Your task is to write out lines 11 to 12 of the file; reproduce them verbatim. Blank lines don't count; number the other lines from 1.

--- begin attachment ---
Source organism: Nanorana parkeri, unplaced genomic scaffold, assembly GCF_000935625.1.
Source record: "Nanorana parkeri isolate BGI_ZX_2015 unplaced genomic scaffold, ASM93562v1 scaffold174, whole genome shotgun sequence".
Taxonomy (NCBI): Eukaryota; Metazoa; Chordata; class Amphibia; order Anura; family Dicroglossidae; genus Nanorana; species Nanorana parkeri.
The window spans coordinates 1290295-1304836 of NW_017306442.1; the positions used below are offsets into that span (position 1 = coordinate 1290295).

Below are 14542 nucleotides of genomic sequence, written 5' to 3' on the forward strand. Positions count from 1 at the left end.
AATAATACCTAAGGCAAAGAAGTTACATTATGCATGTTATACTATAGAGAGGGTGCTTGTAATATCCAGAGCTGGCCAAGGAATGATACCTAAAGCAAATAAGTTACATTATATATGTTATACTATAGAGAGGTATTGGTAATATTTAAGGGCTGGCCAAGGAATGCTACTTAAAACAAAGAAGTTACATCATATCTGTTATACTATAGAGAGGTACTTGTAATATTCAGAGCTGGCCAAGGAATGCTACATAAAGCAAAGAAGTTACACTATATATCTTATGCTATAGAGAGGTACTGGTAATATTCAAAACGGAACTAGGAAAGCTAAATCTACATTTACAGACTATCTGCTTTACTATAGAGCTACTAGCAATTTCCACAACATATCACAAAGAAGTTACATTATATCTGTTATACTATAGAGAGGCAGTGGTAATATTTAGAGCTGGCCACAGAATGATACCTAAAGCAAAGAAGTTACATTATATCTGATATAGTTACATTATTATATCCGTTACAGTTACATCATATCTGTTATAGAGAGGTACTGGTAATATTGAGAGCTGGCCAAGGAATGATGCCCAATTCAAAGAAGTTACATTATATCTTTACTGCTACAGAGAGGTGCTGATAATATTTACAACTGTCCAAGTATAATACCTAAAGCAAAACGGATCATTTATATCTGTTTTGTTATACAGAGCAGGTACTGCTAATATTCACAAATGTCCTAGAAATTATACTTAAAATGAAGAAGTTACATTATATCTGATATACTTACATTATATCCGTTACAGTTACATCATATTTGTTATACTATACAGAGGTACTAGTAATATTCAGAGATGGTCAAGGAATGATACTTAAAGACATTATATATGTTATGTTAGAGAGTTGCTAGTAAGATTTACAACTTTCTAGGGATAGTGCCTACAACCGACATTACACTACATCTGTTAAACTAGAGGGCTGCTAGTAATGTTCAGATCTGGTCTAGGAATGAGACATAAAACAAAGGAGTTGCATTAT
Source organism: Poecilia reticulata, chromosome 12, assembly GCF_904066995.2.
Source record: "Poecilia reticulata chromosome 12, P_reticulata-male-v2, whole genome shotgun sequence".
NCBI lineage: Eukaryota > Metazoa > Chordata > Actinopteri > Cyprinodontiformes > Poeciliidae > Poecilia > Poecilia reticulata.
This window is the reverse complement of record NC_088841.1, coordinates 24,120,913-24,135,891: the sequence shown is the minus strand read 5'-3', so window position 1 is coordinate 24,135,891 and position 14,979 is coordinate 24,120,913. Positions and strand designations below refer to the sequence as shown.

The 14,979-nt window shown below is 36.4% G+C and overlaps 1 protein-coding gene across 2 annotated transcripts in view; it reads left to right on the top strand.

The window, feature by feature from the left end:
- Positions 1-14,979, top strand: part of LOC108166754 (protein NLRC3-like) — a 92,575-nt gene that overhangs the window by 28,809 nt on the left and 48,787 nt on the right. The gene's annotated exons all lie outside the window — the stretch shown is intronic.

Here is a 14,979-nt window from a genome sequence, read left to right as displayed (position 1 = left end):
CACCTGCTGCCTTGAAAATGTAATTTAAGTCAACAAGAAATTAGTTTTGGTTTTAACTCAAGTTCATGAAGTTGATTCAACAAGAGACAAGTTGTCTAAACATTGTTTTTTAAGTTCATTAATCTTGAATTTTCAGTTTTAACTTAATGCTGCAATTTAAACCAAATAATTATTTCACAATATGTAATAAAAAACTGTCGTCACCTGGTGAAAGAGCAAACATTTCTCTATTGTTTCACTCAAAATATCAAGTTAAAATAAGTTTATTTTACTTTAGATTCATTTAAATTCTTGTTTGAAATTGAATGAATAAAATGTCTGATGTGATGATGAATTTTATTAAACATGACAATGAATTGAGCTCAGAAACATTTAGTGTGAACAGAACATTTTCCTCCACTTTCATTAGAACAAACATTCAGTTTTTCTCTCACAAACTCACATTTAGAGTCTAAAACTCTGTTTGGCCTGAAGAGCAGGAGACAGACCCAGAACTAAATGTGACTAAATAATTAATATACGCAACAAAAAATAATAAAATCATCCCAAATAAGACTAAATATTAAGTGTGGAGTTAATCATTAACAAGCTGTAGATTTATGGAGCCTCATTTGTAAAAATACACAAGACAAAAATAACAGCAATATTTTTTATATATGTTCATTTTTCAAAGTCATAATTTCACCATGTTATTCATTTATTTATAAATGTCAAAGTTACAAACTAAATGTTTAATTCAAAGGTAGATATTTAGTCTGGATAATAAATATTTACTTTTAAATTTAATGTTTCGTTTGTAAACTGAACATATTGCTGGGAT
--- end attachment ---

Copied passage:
The 14,979-nt window shown below is 36.4% G+C and overlaps 1 protein-coding gene across 2 annotated transcripts in view; it reads left to right on the top strand.

The window, feature by feature from the left end: